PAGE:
- Elemo GN, Elemo BO, Oladunmoye OO, Erukainure OL. Comprehensive investigation into the nutritional composition of Dehulled and Defatted African Locust bean seed (Parkia biglobosa). African J Plant Sci 2011; 5: 291-295.
- Frehner M, Scalet M, Conn EE. Pattern of the cyanide potential in eveloping fruits: Implications for plants accumulating cyanogenic monoglucosides (Phaseolus lunatus) or cyanogenic diglucosides in their seeds (Linum usitatissimum, Prunus amygdalus). Plant Physiol 1990; 94: 28–34.
- Ehigie AF, Okonji RE, Abdulrasak MA, Ehigie LO. Partial Purification and Characterisation of Rhodanese from Zinginber officinale (Ginger). In: Olusola Ojurongbe (ed), Translating Research Findings into Policy in Developing Countries Contributions from Humboldt Kolleg Osogbo-2017; 88-100.
- Hamel J. A review of acute cyanide poisoning with a treatment update. Critical Care Nurse 2011; 31: 72–82.
- Hatzfeld Y, Saito K. Evidence for the existence of rhodanese (thiosulfate:cyanide sulfurtransferase) in plants: preliminary characterization of two rhodanese cDNAs from Arabidopsis thaliana. Federation of European Biochemical Societies (FEBS) Letters 2000; 470: 147-150.
- Hildebrandt TM, Grieshaber MK. Three enzymatic activities catalyze the oxidation of sulfide to thiosulfate in mammalian and invertebrate mitochondria. FEBSJ 2008; 275: 3352-3361.
- Lee CH, Hwang JH, Lee YS, Cho KS. Purification and characterization of mouse liver rhodanese. J Biochem Mol Biol 1995; 28: 170-176.
- Libiad M, Sriraman A, Banerjee R. Polymorphic Variants of Human Rhodanese Exhibit Differences In Thermal Stability And Sulfurtransfer Kinetics. Enzymology. J Biological Chem 2015; 1-23.
- Nagahara N, Ito T, Minam M. Mecaptopyruvate sulphurtransferase as a defence against cyanide toxications; Molecular properties and mode of detoxification. Histol Histopath 1999; 14: 1277-1286.
- Nagahara N, Nishino T. Role of Amino acid residues in the active site of rat liver mercapto pyruvate sulphur transferases. J Biol Chem 1996; 271: 27395-27401.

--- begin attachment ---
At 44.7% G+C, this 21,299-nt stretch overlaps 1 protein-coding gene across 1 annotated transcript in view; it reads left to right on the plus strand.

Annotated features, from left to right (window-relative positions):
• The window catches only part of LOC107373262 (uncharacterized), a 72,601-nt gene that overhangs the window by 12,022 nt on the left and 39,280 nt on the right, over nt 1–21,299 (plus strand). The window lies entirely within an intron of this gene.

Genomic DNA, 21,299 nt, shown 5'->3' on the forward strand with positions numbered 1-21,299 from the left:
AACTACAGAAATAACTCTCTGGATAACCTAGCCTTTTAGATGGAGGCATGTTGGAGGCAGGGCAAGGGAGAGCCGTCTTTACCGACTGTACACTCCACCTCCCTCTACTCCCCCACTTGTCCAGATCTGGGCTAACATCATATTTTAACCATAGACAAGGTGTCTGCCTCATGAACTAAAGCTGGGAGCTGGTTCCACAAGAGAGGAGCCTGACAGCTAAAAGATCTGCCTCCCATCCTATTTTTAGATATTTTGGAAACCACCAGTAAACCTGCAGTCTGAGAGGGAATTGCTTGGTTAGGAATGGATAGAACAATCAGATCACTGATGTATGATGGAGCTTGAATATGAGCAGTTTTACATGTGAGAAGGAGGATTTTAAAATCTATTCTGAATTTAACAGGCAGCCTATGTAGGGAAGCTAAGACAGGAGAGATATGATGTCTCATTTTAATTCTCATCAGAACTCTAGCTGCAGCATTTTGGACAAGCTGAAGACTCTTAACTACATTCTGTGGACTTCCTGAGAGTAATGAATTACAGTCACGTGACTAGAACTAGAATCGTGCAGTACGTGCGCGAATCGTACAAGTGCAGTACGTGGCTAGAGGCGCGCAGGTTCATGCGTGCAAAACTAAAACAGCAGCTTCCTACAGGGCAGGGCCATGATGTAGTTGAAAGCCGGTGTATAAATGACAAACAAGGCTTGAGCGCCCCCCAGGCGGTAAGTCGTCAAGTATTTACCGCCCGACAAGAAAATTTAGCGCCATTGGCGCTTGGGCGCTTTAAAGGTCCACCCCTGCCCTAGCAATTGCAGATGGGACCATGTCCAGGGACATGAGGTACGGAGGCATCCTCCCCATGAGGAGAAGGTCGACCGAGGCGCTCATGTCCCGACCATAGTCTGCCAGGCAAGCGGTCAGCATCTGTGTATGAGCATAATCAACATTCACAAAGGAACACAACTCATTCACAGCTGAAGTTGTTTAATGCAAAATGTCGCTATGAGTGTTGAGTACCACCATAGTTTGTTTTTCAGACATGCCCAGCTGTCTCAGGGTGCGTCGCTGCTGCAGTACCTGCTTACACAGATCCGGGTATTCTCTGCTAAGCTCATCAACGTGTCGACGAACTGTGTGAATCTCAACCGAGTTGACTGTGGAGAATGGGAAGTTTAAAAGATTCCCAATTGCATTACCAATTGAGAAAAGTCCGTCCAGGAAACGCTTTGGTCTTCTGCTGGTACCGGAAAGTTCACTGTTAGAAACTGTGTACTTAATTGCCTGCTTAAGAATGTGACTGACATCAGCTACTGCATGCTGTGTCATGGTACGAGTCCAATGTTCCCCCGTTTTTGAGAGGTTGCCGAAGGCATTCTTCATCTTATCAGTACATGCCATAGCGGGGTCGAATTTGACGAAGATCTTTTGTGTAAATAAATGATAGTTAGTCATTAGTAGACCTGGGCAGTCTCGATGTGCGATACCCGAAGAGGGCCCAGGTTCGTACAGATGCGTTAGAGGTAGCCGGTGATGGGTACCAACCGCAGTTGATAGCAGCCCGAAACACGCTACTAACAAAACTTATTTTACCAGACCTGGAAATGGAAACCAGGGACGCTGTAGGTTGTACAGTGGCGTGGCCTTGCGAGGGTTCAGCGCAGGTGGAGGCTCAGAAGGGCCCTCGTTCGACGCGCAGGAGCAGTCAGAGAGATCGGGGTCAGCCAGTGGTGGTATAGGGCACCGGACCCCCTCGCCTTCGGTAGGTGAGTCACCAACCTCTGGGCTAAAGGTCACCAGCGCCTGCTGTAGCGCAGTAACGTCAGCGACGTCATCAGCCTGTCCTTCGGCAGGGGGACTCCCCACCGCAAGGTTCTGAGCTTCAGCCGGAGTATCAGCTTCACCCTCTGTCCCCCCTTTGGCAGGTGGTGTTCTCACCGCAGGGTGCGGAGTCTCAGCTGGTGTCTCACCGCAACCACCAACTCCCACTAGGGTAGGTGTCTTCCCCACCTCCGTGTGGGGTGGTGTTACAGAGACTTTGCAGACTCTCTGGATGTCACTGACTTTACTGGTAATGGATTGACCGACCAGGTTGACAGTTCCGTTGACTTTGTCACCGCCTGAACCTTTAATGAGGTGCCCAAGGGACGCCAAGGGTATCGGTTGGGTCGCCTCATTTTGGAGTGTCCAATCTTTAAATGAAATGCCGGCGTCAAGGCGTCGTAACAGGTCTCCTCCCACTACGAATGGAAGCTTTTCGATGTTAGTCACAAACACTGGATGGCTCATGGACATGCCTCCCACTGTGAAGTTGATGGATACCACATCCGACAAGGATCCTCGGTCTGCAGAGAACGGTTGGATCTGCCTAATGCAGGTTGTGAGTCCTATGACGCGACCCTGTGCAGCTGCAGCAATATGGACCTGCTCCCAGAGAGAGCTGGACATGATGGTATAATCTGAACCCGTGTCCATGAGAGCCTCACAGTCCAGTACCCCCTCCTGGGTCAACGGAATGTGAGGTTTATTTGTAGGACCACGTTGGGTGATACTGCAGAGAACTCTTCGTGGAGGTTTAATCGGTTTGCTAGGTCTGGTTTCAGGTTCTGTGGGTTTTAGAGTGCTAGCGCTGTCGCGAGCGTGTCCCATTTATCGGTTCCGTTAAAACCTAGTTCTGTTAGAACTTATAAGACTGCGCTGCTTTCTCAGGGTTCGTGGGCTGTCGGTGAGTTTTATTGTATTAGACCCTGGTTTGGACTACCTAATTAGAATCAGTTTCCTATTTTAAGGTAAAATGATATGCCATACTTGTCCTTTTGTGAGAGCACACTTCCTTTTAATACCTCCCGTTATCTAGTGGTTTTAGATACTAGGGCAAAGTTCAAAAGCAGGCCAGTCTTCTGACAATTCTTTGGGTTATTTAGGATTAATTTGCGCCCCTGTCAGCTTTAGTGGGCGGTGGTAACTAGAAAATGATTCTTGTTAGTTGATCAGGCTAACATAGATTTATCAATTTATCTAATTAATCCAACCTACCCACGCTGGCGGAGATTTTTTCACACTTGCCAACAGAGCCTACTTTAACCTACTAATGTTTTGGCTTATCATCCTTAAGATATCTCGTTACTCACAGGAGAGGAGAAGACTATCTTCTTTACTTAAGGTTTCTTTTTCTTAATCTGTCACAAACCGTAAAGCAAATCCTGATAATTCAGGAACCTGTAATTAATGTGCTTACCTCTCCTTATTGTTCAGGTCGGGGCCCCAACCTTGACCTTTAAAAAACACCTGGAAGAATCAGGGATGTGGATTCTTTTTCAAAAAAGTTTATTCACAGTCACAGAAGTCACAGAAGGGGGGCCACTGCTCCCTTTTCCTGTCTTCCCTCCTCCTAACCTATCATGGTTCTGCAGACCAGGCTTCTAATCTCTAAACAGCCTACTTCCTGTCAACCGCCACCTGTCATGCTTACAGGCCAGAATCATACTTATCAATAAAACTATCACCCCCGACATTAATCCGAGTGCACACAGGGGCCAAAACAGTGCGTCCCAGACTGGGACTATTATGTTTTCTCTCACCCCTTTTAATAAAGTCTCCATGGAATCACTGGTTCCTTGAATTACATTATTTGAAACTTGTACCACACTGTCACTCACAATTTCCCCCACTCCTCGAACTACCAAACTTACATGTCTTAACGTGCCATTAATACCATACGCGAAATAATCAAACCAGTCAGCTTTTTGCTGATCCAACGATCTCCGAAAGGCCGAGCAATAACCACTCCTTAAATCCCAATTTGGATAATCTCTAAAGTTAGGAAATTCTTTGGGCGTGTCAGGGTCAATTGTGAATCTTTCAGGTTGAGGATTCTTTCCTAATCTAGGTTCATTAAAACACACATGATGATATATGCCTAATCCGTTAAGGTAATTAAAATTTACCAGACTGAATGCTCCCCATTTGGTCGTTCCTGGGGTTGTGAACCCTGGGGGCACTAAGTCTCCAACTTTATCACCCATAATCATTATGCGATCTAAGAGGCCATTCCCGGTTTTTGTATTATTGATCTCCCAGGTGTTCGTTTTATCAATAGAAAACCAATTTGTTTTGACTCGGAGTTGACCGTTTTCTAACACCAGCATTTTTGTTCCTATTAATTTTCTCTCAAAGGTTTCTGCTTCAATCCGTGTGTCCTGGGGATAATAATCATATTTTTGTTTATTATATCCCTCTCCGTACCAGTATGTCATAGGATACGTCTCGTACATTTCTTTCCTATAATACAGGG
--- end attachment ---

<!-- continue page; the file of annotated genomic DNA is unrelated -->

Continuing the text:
- Akinsiku OT, Agboola FK, Kuku A, Afolayan A. Physicochemical and kinetic characteristics of rhodanese from the liver of African catfish Clarias gariepinus Burchell in Asejire lake. Fish Physiol Biochem 2010; 36: 573–586.
- Obiazoba IC. Fermentation of African Locust Bean. Text on Nutrition Quality of Plant Fruits. Osagie, Eka (Ed). Post-Harvest Research Unit. Dept Biochem. UNIBEN. Nigeria. 2000; pp: 160-198.
- Odunfa SA. A Note of Microorganisms Associated with the Fermentation of African Locust Bean (Parkia species) during Iru Production. J Plant Foods 1981; 3: 245-250.
- Ogudugu BE, Ademakinwa NA, Ezinma EN, Agboola FK. Purification and Physicochemical Properties of Rhodanese from Liver of Goat, Capra Aegagrus Hircus. J Biochem Mol Biol Res 2015; 1: 105-111.
- Okonji RE, Adewole HA, Kuku A, Agboola FK. Physicochemical Properties of Mudskipper (Periophthalmus Barbarus Pallas) Liver Rhodanese. Australian J Basic Applied Sci 2011; 5: 507-514.
- Okonji RE, James IE, Madu JO, Fagbohunka BS, Agboola FK. Purification and Characterization of Rhodanese from the Hepatopancreas of Garden Snail, Limicolaria flammea. Ife J Sci 2015; 17: 289-303.
- Owolarafe OK, Adetan DA, Olatunde GA, Ajayi AO, Okoh IK. Development of a Locust Bean Processing Device. J Food Sci Tech 2011.
- Owoyale JA, Shok MA, Olagbemiro T. Some Chemical Constituents of the Fruits Parkia Clapppertoniare as Protein Industrial Raw Material. Paper Presented at the 2nd Annual Conference of Biotechnology Society of Nigeria. Unilorin, Ilorin. 1986.
- Smith J, Urbanska KM. Rhodanese Activity in Lotus corniculatus sensu-lato. J Nat Histol 1986; 20: 1467-1476.
- Sorbo BH, Crystalline R. Enzyme catalyzed reaction. Acta Chem Scand 1953; 7: 1137-1145.
- Tayefi-Nasrabadi H, Rahmani R. Partial purification and characterization of Rhodanese from rainbow trout (Oncorhynchus mykiss) Liver. Sci World 2012: 1-5.
- Ulmer DD, Vallee BL. Role of metals in sulphurtransferase activity. Annual Rev Biochem. 1972; 32, 86-90.
- Westley J. Rhodanese and the sulphane pool, In: Enzymatic basis of detoxification. 1980; 245-259.
- Yudkin J. The pengrim encyclopaedia of nutrition. Richard Clay Ltd. Bungay; 1985; 222-230.